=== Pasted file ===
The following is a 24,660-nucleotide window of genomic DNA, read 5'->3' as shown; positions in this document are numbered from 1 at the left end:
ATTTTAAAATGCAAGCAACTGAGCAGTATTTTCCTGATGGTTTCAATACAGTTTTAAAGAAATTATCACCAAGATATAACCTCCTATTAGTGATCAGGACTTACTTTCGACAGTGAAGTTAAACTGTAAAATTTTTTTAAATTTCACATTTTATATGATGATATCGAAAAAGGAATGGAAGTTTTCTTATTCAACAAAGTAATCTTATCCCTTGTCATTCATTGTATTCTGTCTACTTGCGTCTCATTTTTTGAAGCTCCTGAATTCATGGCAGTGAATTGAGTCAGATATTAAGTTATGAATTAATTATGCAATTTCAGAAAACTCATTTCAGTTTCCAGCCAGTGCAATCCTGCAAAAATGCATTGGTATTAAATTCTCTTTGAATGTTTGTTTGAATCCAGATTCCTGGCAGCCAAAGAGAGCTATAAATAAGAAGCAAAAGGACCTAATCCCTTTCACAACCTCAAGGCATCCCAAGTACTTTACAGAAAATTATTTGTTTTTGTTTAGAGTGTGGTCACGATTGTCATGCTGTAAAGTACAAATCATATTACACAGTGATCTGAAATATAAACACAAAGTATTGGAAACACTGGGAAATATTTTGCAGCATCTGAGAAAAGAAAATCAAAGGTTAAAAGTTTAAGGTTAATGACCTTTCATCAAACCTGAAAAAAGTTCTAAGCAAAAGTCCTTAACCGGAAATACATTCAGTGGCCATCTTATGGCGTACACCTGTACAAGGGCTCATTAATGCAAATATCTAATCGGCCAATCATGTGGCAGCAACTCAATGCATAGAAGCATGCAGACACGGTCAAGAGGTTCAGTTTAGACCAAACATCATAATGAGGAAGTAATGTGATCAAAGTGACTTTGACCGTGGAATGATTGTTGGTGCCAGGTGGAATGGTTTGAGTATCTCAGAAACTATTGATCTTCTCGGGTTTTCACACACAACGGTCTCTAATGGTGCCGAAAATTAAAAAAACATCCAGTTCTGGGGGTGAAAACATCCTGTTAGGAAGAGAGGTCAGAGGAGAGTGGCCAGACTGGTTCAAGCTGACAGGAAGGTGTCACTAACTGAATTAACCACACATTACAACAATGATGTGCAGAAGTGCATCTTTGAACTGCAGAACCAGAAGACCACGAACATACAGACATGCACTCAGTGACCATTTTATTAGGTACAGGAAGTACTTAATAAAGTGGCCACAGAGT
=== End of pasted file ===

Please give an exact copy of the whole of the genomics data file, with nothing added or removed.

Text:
The following is a 24,660-nucleotide window of genomic DNA, read 5'->3' as shown; positions in this document are numbered from 1 at the left end:
ATTTTAAAATGCAAGCAACTGAGCAGTATTTTCCTGATGGTTTCAATACAGTTTTAAAGAAATTATCACCAAGATATAACCTCCTATTAGTGATCAGGACTTACTTTCGACAGTGAAGTTAAACTGTAAAATTTTTTTAAATTTCACATTTTATATGATGATATCGAAAAAGGAATGGAAGTTTTCTTATTCAACAAAGTAATCTTATCCCTTGTCATTCATTGTATTCTGTCTACTTGCGTCTCATTTTTTGAAGCTCCTGAATTCATGGCAGTGAATTGAGTCAGATATTAAGTTATGAATTAATTATGCAATTTCAGAAAACTCATTTCAGTTTCCAGCCAGTGCAATCCTGCAAAAATGCATTGGTATTAAATTCTCTTTGAATGTTTGTTTGAATCCAGATTCCTGGCAGCCAAAGAGAGCTATAAATAAGAAGCAAAAGGACCTAATCCCTTTCACAACCTCAAGGCATCCCAAGTACTTTACAGAAAATTATTTGTTTTTGTTTAGAGTGTGGTCACGATTGTCATGCTGTAAAGTACAAATCATATTACACAGTGATCTGAAATATAAACACAAAGTATTGGAAACACTGGGAAATATTTTGCAGCATCTGAGAAAAGAAAATCAAAGGTTAAAAGTTTAAGGTTAATGACCTTTCATCAAACCTGAAAAAAGTTCTAAGCAAAAGTCCTTAACCGGAAATACATTCAGTGGCCATCTTATGGCGTACACCTGTACAAGGGCTCATTAATGCAAATATCTAATCGGCCAATCATGTGGCAGCAACTCAATGCATAGAAGCATGCAGACACGGTCAAGAGGTTCAGTTTAGACCAAACATCATAATGAGGAAGTAATGTGATCAAAGTGACTTTGACCGTGGAATGATTGTTGGTGCCAGGTGGAATGGTTTGAGTATCTCAGAAACTATTGATCTTCTCGGGTTTTCACACACAACGGTCTCTAATGGTGCCGAAAATTAAAAAAACATCCAGTTCTGGGGGTGAAAACATCCTGTTAGGAAGAGAGGTCAGAGGAGAGTGGCCAGACTGGTTCAAGCTGACAGGAAGGTGTCACTAACTGAATTAACCACACATTACAACAATGATGTGCAGAAGTGCATCTTTGAACTGCAGAACCAGAAGACCACGAACATACAGACATGCACTCAGTGACCATTTTATTAGGTACAGGAAGTACTTAATAAAGTGGCCACAGAGT